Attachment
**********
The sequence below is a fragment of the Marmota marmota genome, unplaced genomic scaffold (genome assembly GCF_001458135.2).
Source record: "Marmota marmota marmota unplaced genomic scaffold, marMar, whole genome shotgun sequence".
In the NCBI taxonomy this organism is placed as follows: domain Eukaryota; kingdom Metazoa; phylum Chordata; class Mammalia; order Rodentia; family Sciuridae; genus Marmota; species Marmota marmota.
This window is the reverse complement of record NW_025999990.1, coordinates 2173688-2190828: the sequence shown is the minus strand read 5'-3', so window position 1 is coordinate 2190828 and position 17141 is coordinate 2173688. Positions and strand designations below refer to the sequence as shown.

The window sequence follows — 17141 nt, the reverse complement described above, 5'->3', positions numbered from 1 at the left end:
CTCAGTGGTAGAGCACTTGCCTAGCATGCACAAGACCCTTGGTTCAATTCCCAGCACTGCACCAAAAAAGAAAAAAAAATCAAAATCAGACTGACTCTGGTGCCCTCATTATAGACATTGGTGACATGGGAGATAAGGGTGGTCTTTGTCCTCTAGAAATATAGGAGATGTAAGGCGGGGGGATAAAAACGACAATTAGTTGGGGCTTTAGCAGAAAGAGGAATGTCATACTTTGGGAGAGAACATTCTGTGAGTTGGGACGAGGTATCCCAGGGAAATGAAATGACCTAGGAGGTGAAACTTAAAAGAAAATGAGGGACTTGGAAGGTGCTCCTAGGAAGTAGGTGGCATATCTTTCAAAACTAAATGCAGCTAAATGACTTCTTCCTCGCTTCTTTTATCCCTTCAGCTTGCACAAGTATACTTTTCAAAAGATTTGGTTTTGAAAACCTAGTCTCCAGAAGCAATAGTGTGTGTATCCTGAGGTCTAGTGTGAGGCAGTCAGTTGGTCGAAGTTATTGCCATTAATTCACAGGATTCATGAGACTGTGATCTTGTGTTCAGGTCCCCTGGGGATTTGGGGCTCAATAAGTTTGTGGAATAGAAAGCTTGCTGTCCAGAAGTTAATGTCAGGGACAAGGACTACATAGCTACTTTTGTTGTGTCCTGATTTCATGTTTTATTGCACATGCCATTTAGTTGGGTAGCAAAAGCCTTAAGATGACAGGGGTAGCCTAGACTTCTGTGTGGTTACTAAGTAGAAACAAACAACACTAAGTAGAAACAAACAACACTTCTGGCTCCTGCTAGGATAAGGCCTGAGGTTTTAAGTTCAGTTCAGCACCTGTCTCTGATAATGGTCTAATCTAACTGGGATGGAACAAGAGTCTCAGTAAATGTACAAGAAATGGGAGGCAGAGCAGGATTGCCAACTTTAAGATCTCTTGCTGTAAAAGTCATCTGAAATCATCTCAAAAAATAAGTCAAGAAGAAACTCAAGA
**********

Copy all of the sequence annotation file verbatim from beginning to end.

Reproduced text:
The sequence below is a fragment of the Marmota marmota genome, unplaced genomic scaffold (genome assembly GCF_001458135.2).
Source record: "Marmota marmota marmota unplaced genomic scaffold, marMar, whole genome shotgun sequence".
In the NCBI taxonomy this organism is placed as follows: domain Eukaryota; kingdom Metazoa; phylum Chordata; class Mammalia; order Rodentia; family Sciuridae; genus Marmota; species Marmota marmota.
This window is the reverse complement of record NW_025999990.1, coordinates 2173688-2190828: the sequence shown is the minus strand read 5'-3', so window position 1 is coordinate 2190828 and position 17141 is coordinate 2173688. Positions and strand designations below refer to the sequence as shown.

The window sequence follows — 17141 nt, the reverse complement described above, 5'->3', positions numbered from 1 at the left end:
CTCAGTGGTAGAGCACTTGCCTAGCATGCACAAGACCCTTGGTTCAATTCCCAGCACTGCACCAAAAAAGAAAAAAAAATCAAAATCAGACTGACTCTGGTGCCCTCATTATAGACATTGGTGACATGGGAGATAAGGGTGGTCTTTGTCCTCTAGAAATATAGGAGATGTAAGGCGGGGGGATAAAAACGACAATTAGTTGGGGCTTTAGCAGAAAGAGGAATGTCATACTTTGGGAGAGAACATTCTGTGAGTTGGGACGAGGTATCCCAGGGAAATGAAATGACCTAGGAGGTGAAACTTAAAAGAAAATGAGGGACTTGGAAGGTGCTCCTAGGAAGTAGGTGGCATATCTTTCAAAACTAAATGCAGCTAAATGACTTCTTCCTCGCTTCTTTTATCCCTTCAGCTTGCACAAGTATACTTTTCAAAAGATTTGGTTTTGAAAACCTAGTCTCCAGAAGCAATAGTGTGTGTATCCTGAGGTCTAGTGTGAGGCAGTCAGTTGGTCGAAGTTATTGCCATTAATTCACAGGATTCATGAGACTGTGATCTTGTGTTCAGGTCCCCTGGGGATTTGGGGCTCAATAAGTTTGTGGAATAGAAAGCTTGCTGTCCAGAAGTTAATGTCAGGGACAAGGACTACATAGCTACTTTTGTTGTGTCCTGATTTCATGTTTTATTGCACATGCCATTTAGTTGGGTAGCAAAAGCCTTAAGATGACAGGGGTAGCCTAGACTTCTGTGTGGTTACTAAGTAGAAACAAACAACACTAAGTAGAAACAAACAACACTTCTGGCTCCTGCTAGGATAAGGCCTGAGGTTTTAAGTTCAGTTCAGCACCTGTCTCTGATAATGGTCTAATCTAACTGGGATGGAACAAGAGTCTCAGTAAATGTACAAGAAATGGGAGGCAGAGCAGGATTGCCAACTTTAAGATCTCTTGCTGTAAAAGTCATCTGAAATCATCTCAAAAAATAAGTCAAGAAGAAACTCAAGA